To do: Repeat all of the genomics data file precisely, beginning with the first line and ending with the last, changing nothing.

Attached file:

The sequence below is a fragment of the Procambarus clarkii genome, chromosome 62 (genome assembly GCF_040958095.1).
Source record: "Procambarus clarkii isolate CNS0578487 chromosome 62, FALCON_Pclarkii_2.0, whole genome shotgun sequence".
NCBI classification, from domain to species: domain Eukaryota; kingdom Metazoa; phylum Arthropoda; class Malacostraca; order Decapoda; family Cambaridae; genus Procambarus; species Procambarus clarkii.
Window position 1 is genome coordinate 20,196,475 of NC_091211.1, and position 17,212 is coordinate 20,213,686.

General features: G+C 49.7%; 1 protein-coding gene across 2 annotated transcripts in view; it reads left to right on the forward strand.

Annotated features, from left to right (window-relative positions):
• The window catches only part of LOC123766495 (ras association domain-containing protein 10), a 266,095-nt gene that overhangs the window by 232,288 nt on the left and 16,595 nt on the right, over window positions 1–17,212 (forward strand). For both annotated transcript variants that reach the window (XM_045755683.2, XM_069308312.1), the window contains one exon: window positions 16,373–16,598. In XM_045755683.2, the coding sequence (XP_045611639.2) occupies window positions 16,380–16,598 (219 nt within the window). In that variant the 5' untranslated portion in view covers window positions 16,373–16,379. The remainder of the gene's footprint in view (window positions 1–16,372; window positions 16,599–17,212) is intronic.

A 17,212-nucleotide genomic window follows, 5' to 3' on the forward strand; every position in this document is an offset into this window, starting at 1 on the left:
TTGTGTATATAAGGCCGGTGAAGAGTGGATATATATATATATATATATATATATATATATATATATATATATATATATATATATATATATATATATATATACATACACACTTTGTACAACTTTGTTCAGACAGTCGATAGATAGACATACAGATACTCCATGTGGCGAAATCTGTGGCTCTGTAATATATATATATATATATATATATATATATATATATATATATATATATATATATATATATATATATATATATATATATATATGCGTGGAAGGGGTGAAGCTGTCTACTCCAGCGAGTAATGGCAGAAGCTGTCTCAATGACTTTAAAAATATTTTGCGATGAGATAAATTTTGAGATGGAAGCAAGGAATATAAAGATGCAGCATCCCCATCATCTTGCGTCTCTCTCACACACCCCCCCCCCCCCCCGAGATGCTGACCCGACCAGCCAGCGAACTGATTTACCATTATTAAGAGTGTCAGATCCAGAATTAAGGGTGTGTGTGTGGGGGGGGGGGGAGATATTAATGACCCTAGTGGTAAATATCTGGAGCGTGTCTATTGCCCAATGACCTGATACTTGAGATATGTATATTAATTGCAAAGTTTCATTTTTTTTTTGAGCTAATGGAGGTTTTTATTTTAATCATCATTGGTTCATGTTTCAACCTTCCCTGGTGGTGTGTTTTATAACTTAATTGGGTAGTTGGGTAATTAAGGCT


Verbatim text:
The sequence below is a fragment of the Procambarus clarkii genome, chromosome 62 (genome assembly GCF_040958095.1).
Source record: "Procambarus clarkii isolate CNS0578487 chromosome 62, FALCON_Pclarkii_2.0, whole genome shotgun sequence".
NCBI classification, from domain to species: domain Eukaryota; kingdom Metazoa; phylum Arthropoda; class Malacostraca; order Decapoda; family Cambaridae; genus Procambarus; species Procambarus clarkii.
Window position 1 is genome coordinate 20,196,475 of NC_091211.1, and position 17,212 is coordinate 20,213,686.

General features: G+C 49.7%; 1 protein-coding gene across 2 annotated transcripts in view; it reads left to right on the forward strand.

Annotated features, from left to right (window-relative positions):
• The window catches only part of LOC123766495 (ras association domain-containing protein 10), a 266,095-nt gene that overhangs the window by 232,288 nt on the left and 16,595 nt on the right, over window positions 1–17,212 (forward strand). For both annotated transcript variants that reach the window (XM_045755683.2, XM_069308312.1), the window contains one exon: window positions 16,373–16,598. In XM_045755683.2, the coding sequence (XP_045611639.2) occupies window positions 16,380–16,598 (219 nt within the window). In that variant the 5' untranslated portion in view covers window positions 16,373–16,379. The remainder of the gene's footprint in view (window positions 1–16,372; window positions 16,599–17,212) is intronic.

A 17,212-nucleotide genomic window follows, 5' to 3' on the forward strand; every position in this document is an offset into this window, starting at 1 on the left:
TTGTGTATATAAGGCCGGTGAAGAGTGGATATATATATATATATATATATATATATATATATATATATATATATATATATATATATATATATATATATATACATACACACTTTGTACAACTTTGTTCAGACAGTCGATAGATAGACATACAGATACTCCATGTGGCGAAATCTGTGGCTCTGTAATATATATATATATATATATATATATATATATATATATATATATATATATATATATATATATATATATATATATATATATATGCGTGGAAGGGGTGAAGCTGTCTACTCCAGCGAGTAATGGCAGAAGCTGTCTCAATGACTTTAAAAATATTTTGCGATGAGATAAATTTTGAGATGGAAGCAAGGAATATAAAGATGCAGCATCCCCATCATCTTGCGTCTCTCTCACACACCCCCCCCCCCCCCCGAGATGCTGACCCGACCAGCCAGCGAACTGATTTACCATTATTAAGAGTGTCAGATCCAGAATTAAGGGTGTGTGTGTGGGGGGGGGGGGAGATATTAATGACCCTAGTGGTAAATATCTGGAGCGTGTCTATTGCCCAATGACCTGATACTTGAGATATGTATATTAATTGCAAAGTTTCATTTTTTTTTTGAGCTAATGGAGGTTTTTATTTTAATCATCATTGGTTCATGTTTCAACCTTCCCTGGTGGTGTGTTTTATAACTTAATTGGGTAGTTGGGTAATTAAGGCT